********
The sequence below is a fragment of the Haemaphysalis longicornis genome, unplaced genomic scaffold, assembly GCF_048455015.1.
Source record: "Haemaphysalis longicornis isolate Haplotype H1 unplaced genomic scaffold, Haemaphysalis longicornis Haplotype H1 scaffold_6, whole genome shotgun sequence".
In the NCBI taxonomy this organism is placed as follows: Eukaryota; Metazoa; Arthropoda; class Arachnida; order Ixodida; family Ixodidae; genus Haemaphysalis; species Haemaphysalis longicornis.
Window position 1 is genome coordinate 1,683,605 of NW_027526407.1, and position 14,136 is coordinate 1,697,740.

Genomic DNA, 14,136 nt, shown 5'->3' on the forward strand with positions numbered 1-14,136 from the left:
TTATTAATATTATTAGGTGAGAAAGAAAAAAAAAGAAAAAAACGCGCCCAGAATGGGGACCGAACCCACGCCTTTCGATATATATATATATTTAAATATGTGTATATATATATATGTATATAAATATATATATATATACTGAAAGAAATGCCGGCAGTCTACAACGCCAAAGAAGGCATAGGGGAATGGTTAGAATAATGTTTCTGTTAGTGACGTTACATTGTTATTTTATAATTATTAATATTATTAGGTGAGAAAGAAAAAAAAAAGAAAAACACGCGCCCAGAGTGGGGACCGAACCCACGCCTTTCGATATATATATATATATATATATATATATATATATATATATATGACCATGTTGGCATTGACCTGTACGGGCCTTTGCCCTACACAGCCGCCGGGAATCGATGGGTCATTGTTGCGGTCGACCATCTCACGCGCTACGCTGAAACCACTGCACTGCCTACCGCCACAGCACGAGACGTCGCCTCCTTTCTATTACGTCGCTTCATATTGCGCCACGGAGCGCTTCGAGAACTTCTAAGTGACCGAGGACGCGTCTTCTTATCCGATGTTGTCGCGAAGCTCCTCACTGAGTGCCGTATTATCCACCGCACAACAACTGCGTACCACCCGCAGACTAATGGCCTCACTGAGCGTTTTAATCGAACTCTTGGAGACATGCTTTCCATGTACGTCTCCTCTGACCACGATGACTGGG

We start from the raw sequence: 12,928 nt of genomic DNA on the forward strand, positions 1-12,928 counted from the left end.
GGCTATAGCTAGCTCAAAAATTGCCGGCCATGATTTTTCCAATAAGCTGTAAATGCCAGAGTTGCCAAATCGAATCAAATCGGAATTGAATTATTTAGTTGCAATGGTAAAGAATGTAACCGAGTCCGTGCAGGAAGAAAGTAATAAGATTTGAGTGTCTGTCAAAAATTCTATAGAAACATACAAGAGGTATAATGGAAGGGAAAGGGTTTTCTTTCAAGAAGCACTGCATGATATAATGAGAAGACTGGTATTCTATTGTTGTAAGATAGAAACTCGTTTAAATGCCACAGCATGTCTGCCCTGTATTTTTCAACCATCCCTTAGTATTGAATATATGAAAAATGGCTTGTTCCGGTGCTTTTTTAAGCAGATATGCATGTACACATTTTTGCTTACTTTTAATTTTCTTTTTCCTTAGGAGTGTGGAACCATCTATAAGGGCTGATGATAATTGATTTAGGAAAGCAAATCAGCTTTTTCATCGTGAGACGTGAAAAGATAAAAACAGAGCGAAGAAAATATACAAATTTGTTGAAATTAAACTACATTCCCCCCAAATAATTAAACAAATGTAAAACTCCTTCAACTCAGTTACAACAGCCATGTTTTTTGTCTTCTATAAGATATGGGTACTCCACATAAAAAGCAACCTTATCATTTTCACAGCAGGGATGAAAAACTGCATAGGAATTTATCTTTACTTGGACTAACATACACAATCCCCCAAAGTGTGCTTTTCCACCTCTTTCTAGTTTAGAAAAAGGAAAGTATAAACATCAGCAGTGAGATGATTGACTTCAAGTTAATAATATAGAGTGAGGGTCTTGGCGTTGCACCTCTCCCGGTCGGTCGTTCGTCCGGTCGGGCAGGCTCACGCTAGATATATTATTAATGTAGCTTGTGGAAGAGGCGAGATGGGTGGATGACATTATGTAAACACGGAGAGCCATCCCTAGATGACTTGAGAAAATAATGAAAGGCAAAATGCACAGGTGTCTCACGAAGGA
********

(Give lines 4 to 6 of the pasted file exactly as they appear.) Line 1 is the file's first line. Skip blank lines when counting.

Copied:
Window position 1 is genome coordinate 1,683,605 of NW_027526407.1, and position 14,136 is coordinate 1,697,740.

Genomic DNA, 14,136 nt, shown 5'->3' on the forward strand with positions numbered 1-14,136 from the left:
TTATTAATATTATTAGGTGAGAAAGAAAAAAAAAGAAAAAAACGCGCCCAGAATGGGGACCGAACCCACGCCTTTCGATATATATATATATTTAAATATGTGTATATATATATATGTATATAAATATATATATATATACTGAAAGAAATGCCGGCAGTCTACAACGCCAAAGAAGGCATAGGGGAATGGTTAGAATAATGTTTCTGTTAGTGACGTTACATTGTTATTTTATAATTATTAATATTATTAGGTGAGAAAGAAAAAAAAAAGAAAAACACGCGCCCAGAGTGGGGACCGAACCCACGCCTTTCGATATATATATATATATATATATATATATATATATATATATATGACCATGTTGGCATTGACCTGTACGGGCCTTTGCCCTACACAGCCGCCGGGAATCGATGGGTCATTGTTGCGGTCGACCATCTCACGCGCTACGCTGAAACCACTGCACTGCCTACCGCCACAGCACGAGACGTCGCCTCCTTTCTATTACGTCGCTTCATATTGCGCCACGGAGCGCTTCGAGAACTTCTAAGTGACCGAGGACGCGTCTTCTTATCCGATGTTGTCGCGAAGCTCCTCACTGAGTGCCGTATTATCCACCGCACAACAACTGCGTACCACCCGCAGACTAATGGCCTCACTGAGCGTTTTAATCGAACTCTTGGAGACATGCTTTCCATGTACGTCTCCTCTGACCACGATGACTGGG